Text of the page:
Question #3: I have a 4.5-year old that is writing and drawing with both left and right hands—both equally and competently. Now what? 

What is hand dominance?   

Hand dominance is using the preferred hand to perform tasks including handwriting and cutting with scissors. Hand dominance begins to emerge anywhere between two to four years old, but it can take up to six years old for a clear hand preference to be established.  

Is my child ambidextrous?  

An ambidextrous individual can use either hand equally well for fine motor tasks. Ambidexterity is extremely uncommon but is something that parents may label their child who is switching hands or using both hands interchangeably during an activity.  

Why does a child struggle with hand dominance? 

A child may struggle with hand dominance due to decreased hand strength resulting in the child beginning a fine motor task with their dominant hand and then switching to their other hand when the dominant hand fatigues. Other children may switch hands due to a struggle with reaching across the middle of their body, called midline crossing, therefore picking up objects on their left side with their left hand and likewise picking up objects placed on their right side with their right hand.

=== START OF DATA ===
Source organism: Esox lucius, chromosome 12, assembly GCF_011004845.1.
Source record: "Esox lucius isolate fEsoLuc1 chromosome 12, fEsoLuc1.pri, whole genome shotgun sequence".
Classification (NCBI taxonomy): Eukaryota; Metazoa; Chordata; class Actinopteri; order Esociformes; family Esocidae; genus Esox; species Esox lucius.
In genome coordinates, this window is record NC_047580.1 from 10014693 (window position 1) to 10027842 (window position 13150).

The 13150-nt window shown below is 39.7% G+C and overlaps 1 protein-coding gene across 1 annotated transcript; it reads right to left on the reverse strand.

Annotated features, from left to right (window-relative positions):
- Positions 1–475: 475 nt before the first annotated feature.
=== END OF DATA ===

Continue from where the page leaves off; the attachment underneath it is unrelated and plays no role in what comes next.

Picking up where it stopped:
Any tips to determine or encourage hand dominance? 

It is important to not force a child to decide which hand will be dominant, but rather offer a variety of opportunities to use both hands during play and daily activities. During fine motor activities make sure to observe which hand the child uses to “do” the work versus which hand is the “helper hand” to stabilize the object. It is imperative that you place all objects at the child’s belly button, the body’s midline so that the child can spontaneously choose the preferred hand to grasp and manipulate the object. Lastly, use a “tally mark moment” to easily document which hand the child chooses to initially during each task.   

Below are some ideas to assist with determining hand dominance: